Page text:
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Supreme Court of Appeals ofWest Virginia.

John N. KENNEY, Defendant Below, Petitioner v. Samuel C. LISTON, Plaintiff Below, Respondent.

No. 13–0427.

    Decided: June 04, 2014

Tiffany R. Durst, Esq., Nathaniel D. Griffith, Esq., Pullin, Fowler, Flanagan, Brown & Poe, PLLC Morgantown, WV, for Petitioner. James G. Bordas, Esq., Scott S. Blass, Esq., Bordas & Bordas, PLLC, Wheeling, WV, Chad S. Lovejoy, Esq., Duffield, Lovejoy, Stemple & Boggs, PLLC, Huntington, WV, J. Bryan Edwards, Esq., Paul R. Cranston, Esq., Cranston & Edwards, PLLC, Morgantown, WV, for Respondent.

In this appeal from the Circuit Court of Monongalia County, we are asked to examine a jury's award of compensatory and punitive damages in a car wreck caused by a drunk driver. The driver—the defendant—caused serious injuries to the plaintiff.

The defendant's appeal challenges the collateral source rule. The defendant's appeal also asserts that the circuit court erred in allowing certain evidence at trial and in giving a limiting instruction pertaining to the defendant's assets in the punitive damage phase of the trial.

After careful consideration of the record, oral argument, and the briefs of the parties and amicus curiae,1 we affirm the jury's award of compensatory and punitive damages.



On April 6, 2010, plaintiff Samuel C. Liston was a passenger in a vehicle sitting at a stoplight. Defendant John N. Kenney slammed his car into the rear end of the plaintiff's vehicle. The defendant did not brake before the collision, and the force of the impact broke the seat in which the plaintiff was sitting. The defendant had previously consumed a number of alcoholic beverages, and an hour after the collision his blood alcohol was measured at .328, over four times the legal limit. He later pleaded no contest to first-offense driving under the influence.

The plaintiff suffered serious, permanent, painful injuries to his spine in the collision, and brought suit against the defendant for his injuries. The defendant admitted that he was solely liable for the collision, and the case was bifurcated into a two-phase damages trial. The first phase was to determine the amount of the plaintiff's compensatory damages; the second phase was to determine whether and to what extent the defendant should pay punitive damages.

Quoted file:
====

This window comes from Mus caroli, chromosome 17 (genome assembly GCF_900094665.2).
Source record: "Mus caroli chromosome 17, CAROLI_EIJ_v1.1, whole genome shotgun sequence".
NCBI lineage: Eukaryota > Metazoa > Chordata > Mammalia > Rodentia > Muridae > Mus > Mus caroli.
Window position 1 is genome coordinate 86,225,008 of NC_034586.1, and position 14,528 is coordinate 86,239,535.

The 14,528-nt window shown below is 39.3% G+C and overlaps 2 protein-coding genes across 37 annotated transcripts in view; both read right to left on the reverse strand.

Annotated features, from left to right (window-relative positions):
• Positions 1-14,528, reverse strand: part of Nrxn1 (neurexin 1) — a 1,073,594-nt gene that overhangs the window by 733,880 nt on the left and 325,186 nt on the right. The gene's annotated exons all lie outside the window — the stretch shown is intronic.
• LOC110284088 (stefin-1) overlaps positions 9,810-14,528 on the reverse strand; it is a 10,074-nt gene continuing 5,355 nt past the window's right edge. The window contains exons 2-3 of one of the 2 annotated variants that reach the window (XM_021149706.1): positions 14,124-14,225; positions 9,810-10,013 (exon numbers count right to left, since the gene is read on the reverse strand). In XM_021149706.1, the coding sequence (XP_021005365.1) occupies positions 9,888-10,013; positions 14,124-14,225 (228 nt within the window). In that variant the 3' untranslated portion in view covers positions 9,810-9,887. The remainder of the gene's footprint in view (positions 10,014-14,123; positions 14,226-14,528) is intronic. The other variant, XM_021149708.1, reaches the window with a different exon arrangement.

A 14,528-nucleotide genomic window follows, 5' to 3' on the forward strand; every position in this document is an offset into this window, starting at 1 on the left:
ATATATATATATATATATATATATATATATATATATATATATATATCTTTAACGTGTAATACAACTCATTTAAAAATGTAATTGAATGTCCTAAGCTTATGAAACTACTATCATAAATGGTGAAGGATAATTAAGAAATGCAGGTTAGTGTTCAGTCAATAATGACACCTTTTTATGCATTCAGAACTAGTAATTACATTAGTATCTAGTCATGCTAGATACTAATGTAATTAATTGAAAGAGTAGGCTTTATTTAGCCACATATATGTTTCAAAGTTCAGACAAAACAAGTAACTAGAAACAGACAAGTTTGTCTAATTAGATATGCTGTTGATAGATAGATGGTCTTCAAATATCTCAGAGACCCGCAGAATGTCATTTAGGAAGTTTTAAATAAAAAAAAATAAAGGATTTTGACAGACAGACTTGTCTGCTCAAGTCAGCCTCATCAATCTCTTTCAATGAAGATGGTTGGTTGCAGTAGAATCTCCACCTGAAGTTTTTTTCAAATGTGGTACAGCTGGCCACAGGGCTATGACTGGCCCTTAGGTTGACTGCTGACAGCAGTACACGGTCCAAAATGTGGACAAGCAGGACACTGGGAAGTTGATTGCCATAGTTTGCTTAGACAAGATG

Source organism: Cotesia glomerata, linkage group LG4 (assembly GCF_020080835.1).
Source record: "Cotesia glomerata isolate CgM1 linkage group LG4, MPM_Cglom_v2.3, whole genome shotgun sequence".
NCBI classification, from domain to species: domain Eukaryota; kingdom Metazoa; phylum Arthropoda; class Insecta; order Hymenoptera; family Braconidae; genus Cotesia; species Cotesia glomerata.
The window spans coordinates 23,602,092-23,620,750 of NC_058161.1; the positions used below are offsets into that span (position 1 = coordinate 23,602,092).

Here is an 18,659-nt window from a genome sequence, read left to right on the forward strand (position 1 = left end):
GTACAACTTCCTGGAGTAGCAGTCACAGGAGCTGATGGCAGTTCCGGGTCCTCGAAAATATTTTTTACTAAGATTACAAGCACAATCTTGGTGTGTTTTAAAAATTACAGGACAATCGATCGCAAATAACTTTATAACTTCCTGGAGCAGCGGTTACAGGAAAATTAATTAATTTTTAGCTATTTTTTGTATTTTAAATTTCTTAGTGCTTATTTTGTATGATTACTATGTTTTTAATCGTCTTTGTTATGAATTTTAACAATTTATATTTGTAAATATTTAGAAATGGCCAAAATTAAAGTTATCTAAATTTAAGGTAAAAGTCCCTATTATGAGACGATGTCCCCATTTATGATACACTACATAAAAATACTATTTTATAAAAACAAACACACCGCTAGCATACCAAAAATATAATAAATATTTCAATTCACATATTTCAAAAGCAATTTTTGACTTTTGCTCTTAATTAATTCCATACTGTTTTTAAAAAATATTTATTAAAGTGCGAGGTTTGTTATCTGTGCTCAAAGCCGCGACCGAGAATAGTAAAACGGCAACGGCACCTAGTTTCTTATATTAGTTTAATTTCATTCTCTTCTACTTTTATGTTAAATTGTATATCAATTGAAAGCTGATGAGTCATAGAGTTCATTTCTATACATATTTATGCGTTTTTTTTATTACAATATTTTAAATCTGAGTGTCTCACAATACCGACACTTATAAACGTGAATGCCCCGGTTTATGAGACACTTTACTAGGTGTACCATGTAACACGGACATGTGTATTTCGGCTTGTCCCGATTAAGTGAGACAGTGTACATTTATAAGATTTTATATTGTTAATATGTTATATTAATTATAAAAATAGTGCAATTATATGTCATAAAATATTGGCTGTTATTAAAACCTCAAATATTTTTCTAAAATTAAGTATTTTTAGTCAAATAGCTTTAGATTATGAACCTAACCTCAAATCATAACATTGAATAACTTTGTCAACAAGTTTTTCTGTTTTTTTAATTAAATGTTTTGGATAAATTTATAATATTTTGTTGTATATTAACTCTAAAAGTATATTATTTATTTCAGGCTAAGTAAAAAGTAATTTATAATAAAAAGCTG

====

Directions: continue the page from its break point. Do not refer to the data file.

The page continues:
As a result of the collision, the plaintiff incurred medical bills in excess of $70,000.00. West Virginia law permits a plaintiff to recover the necessary and reasonable medical expenses for an injury from a tortfeasor. Proof that a medical bill was incurred is prima facie evidence the expense was necessary and reasonable.2 The plaintiff therefore sought to recover the entire billed amount as his necessary and reasonable medical expenses.

Prior to trial, the defendant filed a motion in limine and asserted that only a portion of each medical bill had been paid, either by the plaintiff (as co-pays or deductibles) or by the plaintiff's health insurance carrier (Blue Cross/Blue Shield). By an agreement between the plaintiff's medical providers and his health insurance carrier, the medical bills were discounted, reduced, or adjusted downward. Because of the agreement with the health insurance carrier, the remaining, unpaid portions of the medical bills were “written off” by the plaintiff's medical providers.

The defendant asserted that the plaintiff's damages “should be limited to the amounts actually paid by Plaintiff ․ and amounts paid on Plaintiff's behalf by any collateral source,” such as the plaintiff's health insurance carrier. The defendant argued to the circuit court that the value of the medical bills before reduction was not paid by either the plaintiff or his health insurance carrier. Further, because of health insurance, the value of the medical bills was not an obligation that the plaintiff was expected to pay. The defendant contends that since the full bills were neither paid nor actually incurred by the plaintiff or the plaintiff's health insurance carrier, the plaintiff should not be allowed to introduce evidence of those written-off amounts at trial.

The circuit court denied the defendant's motion in limine because the discounts or write-offs were a collateral source to the plaintiff. The circuit court reasoned that under the collateral source rule, the plaintiff was entitled to recover damages for the value of any reasonable and necessary medical services he received, “whether such services are rendered gratuitously or paid for by another.”3 Further, the circuit court noted that the plaintiff was entitled to recover the value of medical services rendered to the plaintiff irrespective of “the expenditures actually made or obligations incurred.”4 Because of the collateral source rule, and because the evidence would tend to be misleading and prejudicial, the circuit court prevented the defendant from offering any evidence that the bills for the plaintiff's medical services were either reduced by the provider or paid by the health insurer at a discounted rate.